Tuesday, May 18, 2010

Housing market recovery underway

It is now abundantly clear that the U.S. housing market is recovering. From the all-time lows registered in April of last year, starts have now risen 40%. To be sure, the level of activity is still dismally low, but that a recovery is underway is virtually certain. The Bloomberg index of home builders' stocks has been saying the same thing for some time now, with the average stock up 125% from last year's low. Recovery skeptics have been telling me for many months that a true recovery can't happen without a recovery in housing; if they are right, then this is pretty good news indeed. Regardless, I view this as just one more of many signs that the economy is in recovery mode. The only item of debate at this point is how fast the economy will recovery, not if. I see no reason to change my long-held expectation of 3-4% growth, which amounts to a moderate recovery, albeit one in which a lot of V-shaped sector recoveries, like this, can be found.


brodero said...

The housing starts to nonfarm payrolls ratio is now .516. The low was made April 2009 at .346.
We are now up for the fourth month in a row. The 20 year average for this ratio is 1.15.

Benjamin Cole said...

BTW, the producer price index out today was down, not up. Deflation, not inflation.

This chart indicates the housing industry is in a depression, not a recession--but at least recovering.

Much of US property markets are in the same fix. Office buildings in California are selling for half-price, and well below replacement cost.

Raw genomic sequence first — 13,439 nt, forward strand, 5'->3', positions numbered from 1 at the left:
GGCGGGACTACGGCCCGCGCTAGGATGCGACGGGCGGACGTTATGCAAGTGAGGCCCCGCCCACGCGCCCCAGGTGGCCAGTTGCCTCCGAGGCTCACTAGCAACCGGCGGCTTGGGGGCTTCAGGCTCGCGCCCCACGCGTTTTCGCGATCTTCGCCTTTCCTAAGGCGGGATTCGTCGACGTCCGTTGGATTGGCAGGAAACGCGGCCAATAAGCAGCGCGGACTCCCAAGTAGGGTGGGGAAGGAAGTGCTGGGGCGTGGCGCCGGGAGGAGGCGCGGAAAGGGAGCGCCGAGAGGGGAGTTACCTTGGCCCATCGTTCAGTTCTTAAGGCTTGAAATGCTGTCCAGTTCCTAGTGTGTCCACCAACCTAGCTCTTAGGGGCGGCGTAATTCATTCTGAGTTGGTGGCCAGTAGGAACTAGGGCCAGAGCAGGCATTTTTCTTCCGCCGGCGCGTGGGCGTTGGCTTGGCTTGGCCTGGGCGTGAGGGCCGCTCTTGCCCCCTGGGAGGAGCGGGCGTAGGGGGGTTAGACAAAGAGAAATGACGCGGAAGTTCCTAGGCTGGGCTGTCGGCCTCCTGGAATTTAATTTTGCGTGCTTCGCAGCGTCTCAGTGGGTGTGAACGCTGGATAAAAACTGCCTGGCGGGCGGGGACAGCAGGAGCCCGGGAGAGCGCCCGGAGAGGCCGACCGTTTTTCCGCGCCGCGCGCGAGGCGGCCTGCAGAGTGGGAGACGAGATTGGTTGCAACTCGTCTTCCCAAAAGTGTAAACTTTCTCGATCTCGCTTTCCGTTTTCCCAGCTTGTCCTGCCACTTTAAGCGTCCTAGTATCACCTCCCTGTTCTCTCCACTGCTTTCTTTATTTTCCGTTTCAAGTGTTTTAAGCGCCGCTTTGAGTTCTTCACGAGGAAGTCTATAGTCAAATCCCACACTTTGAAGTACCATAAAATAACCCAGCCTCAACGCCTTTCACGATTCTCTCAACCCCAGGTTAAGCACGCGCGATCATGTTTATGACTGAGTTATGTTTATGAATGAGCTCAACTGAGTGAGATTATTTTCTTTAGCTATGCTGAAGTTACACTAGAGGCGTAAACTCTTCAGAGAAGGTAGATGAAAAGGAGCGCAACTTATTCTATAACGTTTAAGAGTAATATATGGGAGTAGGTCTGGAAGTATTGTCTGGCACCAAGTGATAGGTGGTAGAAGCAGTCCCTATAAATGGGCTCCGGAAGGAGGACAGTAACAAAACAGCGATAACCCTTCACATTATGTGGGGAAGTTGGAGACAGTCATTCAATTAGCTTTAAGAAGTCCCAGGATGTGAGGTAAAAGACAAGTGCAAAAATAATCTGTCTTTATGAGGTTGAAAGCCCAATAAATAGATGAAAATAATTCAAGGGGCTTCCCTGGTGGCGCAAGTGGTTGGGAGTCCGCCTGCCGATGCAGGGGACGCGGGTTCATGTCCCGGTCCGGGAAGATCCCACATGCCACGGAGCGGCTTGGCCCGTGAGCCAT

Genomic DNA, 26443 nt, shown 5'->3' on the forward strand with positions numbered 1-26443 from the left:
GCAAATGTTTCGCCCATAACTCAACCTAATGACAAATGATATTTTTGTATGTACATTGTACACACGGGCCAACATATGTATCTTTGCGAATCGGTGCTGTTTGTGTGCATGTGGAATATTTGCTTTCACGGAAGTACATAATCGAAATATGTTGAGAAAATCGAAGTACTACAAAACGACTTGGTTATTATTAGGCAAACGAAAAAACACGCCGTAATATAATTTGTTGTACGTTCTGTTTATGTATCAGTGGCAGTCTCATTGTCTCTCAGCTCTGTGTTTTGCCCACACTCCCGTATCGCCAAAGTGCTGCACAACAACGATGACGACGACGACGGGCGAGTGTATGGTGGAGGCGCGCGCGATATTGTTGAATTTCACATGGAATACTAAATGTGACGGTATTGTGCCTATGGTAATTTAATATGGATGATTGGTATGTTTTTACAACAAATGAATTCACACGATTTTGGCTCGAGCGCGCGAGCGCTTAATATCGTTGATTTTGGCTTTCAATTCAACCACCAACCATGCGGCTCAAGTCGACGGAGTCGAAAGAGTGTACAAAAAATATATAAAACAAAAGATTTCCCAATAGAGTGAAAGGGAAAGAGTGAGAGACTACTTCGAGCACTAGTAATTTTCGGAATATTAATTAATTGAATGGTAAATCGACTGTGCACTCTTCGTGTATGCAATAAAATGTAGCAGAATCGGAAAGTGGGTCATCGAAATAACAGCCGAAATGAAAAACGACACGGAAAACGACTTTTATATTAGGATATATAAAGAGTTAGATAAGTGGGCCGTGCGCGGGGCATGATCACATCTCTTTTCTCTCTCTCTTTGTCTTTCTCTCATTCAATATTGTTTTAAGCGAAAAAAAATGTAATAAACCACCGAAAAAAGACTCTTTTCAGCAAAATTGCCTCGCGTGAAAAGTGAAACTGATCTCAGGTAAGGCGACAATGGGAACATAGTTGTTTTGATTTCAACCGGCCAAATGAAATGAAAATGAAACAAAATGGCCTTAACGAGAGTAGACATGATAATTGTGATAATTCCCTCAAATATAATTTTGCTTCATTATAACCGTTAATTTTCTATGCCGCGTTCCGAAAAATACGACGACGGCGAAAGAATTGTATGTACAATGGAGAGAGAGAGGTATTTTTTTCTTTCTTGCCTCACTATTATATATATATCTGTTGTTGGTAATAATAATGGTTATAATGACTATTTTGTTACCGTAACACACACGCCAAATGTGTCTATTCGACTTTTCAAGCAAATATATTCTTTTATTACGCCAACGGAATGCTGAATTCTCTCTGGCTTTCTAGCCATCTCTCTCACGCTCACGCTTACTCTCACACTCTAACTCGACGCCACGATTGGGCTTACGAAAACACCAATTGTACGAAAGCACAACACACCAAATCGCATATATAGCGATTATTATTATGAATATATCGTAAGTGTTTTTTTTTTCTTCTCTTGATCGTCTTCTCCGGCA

Frankly, I think the Fed needs to dump truckloads of money into this economy. Ain't no inflation that I can see.

John said...

I would point out that Lowes (LOW) and Home Depot (HD) have both reported very good sales and earnings numbers within the last couple of days. HD said growth was broad based across all catagories. Canada was particularly strong...they are our largest trading partner... much more so than Europe.

I also read the other day that the bid/ask spreads on large blocks of unsold homes in California are narrowing and competition is increasing for these assets. While full liquidity is still not there, price discovery is getting better. This should help the banks.

As Scott continues to point out, our economy is continuing to improve. I believe the stock market still has more backing and filling to do in the short term but will be higher by a reasonable amount by yearend.

We need clarity on the banking regs. An advanced economy needs a healthy, profitable banking industry to grow the economy and create jobs. I do not think the stock market moves to new highs for the year until this uncertainty is removed.

The euro remains the bears mantra. It is IMO a ridiculous excuse to sell a good company's stock. The bears were stung badly by the ECB's intervention in the sovereign debt markets and they have not given up. Many investors do not understand currencies' relationship to market fundamentals and I feel like this is being exploited. It is also a fact that fear is a more powerful emotion than greed and this tool is also used by those whose agendas are to make fast money on declining market prices.

Volatility is something that comes with the territory of equity investing. Sophisticated markets can provide instant liquidity for highly illiquid assets but the price is volatility that can be gut wrenching at times. It certainly isn't for everyone but if you can take it, I continue to believe (as, I think, does Scott) there are very good opportunities in high quality equities near these levels.

S&P 1132

John said...

Brodero & Benj,

I think the direction is more important right now than the level. As long as these indicators continue to point up, we will be fine.